Any time of year I love to take family walks outside and getting our kids into nature. I think it’s essential for kids’ development to let kids be kids! Play outside, ride bikes and to teach them to have fun without electronics. Balance their screen time with green time.
This isn’t the easiest task, believe me… Majority of the time, I have one of the kids complaining that they don’t want to go on a family walk because they don’t want to stop doing what they are doing. That could be video games, playing with friends or playing toys but I still rally the troops’ bad moods and all.
As parents, we can’t take the easy way out and say fine, “do what you want” because that is what’s easy to do!
“If we do what’s easy now, it is not going to benefit the child or the parent in the long run.”
When we were on our walk this weekend, I was thinking to myself…
Why is getting the kids outside and in nature so important to me?
Here’s what came to mind:
- I want my kids growing up and appreciating Nature and what it looks like different times of the year.
- I notice their curiosity and imaginations just blossom when we are outside!
- They don’t fight and argue hardly at all, like they do when we are inside, ha.
- I want them to remember the fun they can have just playing with dirt, rocks, sticks, water, leaves etc.
- I know how much getting outside and going for a walk benefits me mentally and I want the same for my kids.
Ideas for getting outside
Now I know everyone doesn’t live where there’s trails, nature centers or hiking spots but every city does have parks. You can drive to a nice park in your area, take the kids’ scooters, pack a few snacks or visit a nearby lake and play on the shore.
This doesn’t have to cost a lot of money, it doesn’t have to be elaborate either, just dress appropriately for the weather, yes-even when it’s cold out and just get outside!
My Favorite app for finding trails.
An app that I’ve been using and it’s free, is called All Trails. It uses your location or you can type in a city and it will tell you about trails or walking paths in your area. It uses g.p.s. and it will show you where you are on the trail, how long the trail is, difficulty level and what’s allowed on the trail (bikes, dogs, etc.), it’s a great app and I love it!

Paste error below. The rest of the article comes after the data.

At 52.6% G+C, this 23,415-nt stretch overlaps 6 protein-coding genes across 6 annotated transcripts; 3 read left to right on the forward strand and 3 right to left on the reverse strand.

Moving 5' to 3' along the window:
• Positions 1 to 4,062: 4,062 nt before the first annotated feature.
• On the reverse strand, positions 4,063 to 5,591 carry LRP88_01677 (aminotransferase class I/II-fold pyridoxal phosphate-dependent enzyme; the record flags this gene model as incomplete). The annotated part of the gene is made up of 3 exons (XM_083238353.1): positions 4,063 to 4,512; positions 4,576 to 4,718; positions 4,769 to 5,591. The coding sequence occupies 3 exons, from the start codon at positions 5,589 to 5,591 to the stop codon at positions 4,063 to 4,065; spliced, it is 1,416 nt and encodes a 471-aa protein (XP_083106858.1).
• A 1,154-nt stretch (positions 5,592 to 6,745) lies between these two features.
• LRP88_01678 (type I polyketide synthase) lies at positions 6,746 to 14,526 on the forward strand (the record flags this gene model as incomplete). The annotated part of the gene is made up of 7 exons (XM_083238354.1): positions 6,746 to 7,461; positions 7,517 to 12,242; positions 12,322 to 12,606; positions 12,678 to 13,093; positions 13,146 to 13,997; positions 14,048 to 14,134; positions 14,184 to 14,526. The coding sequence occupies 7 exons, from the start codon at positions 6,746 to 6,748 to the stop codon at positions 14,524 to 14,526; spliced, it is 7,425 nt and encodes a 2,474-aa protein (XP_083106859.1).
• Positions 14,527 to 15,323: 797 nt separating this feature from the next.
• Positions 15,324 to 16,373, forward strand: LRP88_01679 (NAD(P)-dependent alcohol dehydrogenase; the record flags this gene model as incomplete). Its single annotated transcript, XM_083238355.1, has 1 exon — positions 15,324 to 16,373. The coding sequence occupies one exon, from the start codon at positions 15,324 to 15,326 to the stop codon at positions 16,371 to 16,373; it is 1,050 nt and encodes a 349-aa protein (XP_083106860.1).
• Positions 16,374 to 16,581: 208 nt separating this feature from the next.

When I take the kids out and we are exploring, I ask the kids questions or point things out to them that they might not be noticing, to enhance their curiosity and awareness.
What to talk about while in nature
- What does it sound like when we step on all the leaves?
- Look over there, do you see that!?!
- I wonder what’s over here?
- Look how the water is running faster here, but not over there…? (And explain to them why)
- Do you want to throw rocks in the creek?
- Let’s send leaves down the creek and see who’s leaf wins!
- Close your eyes, what do you hear?
- Wow, look at the colors of the leaves?
All these types of questions or statements get their minds turning and encourages them to think. If you don’t have the answer to their questions, ask Googles!
They will remember this type of stuff, I promise.
Benefits of getting kids in Nature
When I was doing research on this topic I came across a really great article by the National Wildlife Federation that explains the benefits of kids being in nature! Let me share some of what they said below.
- Outdoor play increases fitness levels and builds active, healthy bodies, an important strategy in helping the one in three American kids who are obese get fit.
- Spending time outside raises levels of vitamin D, helping protect children from future bone problems, heart disease, diabetes, and other health issues.
- Being outside improves distance vision and lowers the chance of nearsightedness.
- Outdoor time improves sleep
- Exposure to natural settings may be widely effective in reducing ADHD symptoms.
- Schools with environmental education programs score higher on standardized tests in math, reading, writing, and listening.
- Exposure to environment-based education significantly increases student performance on tests of their critical thinking skills.
- Children’s stress levels fall within minutes of seeing green spaces.
- Play protects children’s emotional development, whereas loss of free time and a hurried lifestyle can contribute to anxiety and depression.
- Nature makes children nicer, enhancing social interactions, value for the community, and close relationships.
credit- the N.W.F. article
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Now that our kids are being raised in the digital age we have to be mindful about how much screen time they are having! I know I am guilty of looking at my phone too much and my kids having too much screen time, especially in the winter. It’s a work in progress.
My hope is to encourage and inspire you to take your kids outside as much as you can and to teach them to appreciate nature. Nature doesn’t only benefit kids, it benefits adults too. Remember this doesn’t have to be elaborate or cost anything. Make it simple like going to your local park or driving to another city that has walking trails.
Helpful Tip, If you have little ones, make sure to bring snacks and water!
Enjoy the outdoors!
What is your favorite thing to do outside with your kids?